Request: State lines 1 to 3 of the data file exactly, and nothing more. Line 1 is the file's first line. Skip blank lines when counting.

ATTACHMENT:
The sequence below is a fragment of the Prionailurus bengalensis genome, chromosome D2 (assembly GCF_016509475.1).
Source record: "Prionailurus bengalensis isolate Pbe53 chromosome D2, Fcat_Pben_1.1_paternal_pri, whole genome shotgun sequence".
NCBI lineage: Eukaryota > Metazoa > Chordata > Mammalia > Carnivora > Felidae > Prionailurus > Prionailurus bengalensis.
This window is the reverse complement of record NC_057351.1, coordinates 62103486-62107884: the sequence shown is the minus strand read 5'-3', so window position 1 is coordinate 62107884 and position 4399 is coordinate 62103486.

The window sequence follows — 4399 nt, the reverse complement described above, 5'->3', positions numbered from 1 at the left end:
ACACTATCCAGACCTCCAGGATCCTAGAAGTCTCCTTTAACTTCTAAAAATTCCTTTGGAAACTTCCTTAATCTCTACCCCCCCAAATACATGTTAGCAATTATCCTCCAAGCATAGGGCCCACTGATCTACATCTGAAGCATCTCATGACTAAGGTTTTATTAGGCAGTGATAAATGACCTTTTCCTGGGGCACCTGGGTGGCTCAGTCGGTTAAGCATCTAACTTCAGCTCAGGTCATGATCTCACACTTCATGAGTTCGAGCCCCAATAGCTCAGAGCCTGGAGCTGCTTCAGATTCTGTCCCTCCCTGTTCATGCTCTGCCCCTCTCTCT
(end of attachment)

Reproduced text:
The sequence below is a fragment of the Prionailurus bengalensis genome, chromosome D2 (assembly GCF_016509475.1).
Source record: "Prionailurus bengalensis isolate Pbe53 chromosome D2, Fcat_Pben_1.1_paternal_pri, whole genome shotgun sequence".
NCBI lineage: Eukaryota > Metazoa > Chordata > Mammalia > Carnivora > Felidae > Prionailurus > Prionailurus bengalensis.